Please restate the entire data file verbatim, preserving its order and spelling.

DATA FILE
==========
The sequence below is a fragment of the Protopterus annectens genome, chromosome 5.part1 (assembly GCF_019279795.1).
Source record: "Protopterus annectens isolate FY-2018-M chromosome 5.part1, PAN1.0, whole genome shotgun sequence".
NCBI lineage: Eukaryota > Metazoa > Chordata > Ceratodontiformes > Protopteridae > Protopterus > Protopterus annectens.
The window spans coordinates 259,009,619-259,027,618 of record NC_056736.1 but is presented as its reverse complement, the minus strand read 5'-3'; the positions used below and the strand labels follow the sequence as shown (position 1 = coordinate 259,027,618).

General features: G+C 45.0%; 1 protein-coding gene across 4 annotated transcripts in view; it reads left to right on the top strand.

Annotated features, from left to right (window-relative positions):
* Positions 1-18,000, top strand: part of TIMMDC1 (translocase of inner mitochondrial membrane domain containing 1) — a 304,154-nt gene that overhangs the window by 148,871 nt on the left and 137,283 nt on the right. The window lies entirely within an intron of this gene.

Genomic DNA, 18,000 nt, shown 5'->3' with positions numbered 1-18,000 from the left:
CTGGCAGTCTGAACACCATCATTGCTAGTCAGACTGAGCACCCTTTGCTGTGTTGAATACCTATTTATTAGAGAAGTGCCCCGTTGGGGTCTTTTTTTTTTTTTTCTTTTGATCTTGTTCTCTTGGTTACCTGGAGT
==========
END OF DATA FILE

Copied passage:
The sequence below is a fragment of the Protopterus annectens genome, chromosome 5.part1 (assembly GCF_019279795.1).
Source record: "Protopterus annectens isolate FY-2018-M chromosome 5.part1, PAN1.0, whole genome shotgun sequence".
NCBI lineage: Eukaryota > Metazoa > Chordata > Ceratodontiformes > Protopteridae > Protopterus > Protopterus annectens.
The window spans coordinates 259,009,619-259,027,618 of record NC_056736.1 but is presented as its reverse complement, the minus strand read 5'-3'; the positions used below and the strand labels follow the sequence as shown (position 1 = coordinate 259,027,618).

General features: G+C 45.0%; 1 protein-coding gene across 4 annotated transcripts in view; it reads left to right on the top strand.

Annotated features, from left to right (window-relative positions):
* Positions 1-18,000, top strand: part of TIMMDC1 (translocase of inner mitochondrial membrane domain containing 1) — a 304,154-nt gene that overhangs the window by 148,871 nt on the left and 137,283 nt on the right. The window lies entirely within an intron of this gene.

Genomic DNA, 18,000 nt, shown 5'->3' with positions numbered 1-18,000 from the left:
CTGGCAGTCTGAACACCATCATTGCTAGTCAGACTGAGCACCCTTTGCTGTGTTGAATACCTATTTATTAGAGAAGTGCCCCGTTGGGGTCTTTTTTTTTTTTTTCTTTTGATCTTGTTCTCTTGGTTACCTGGAGT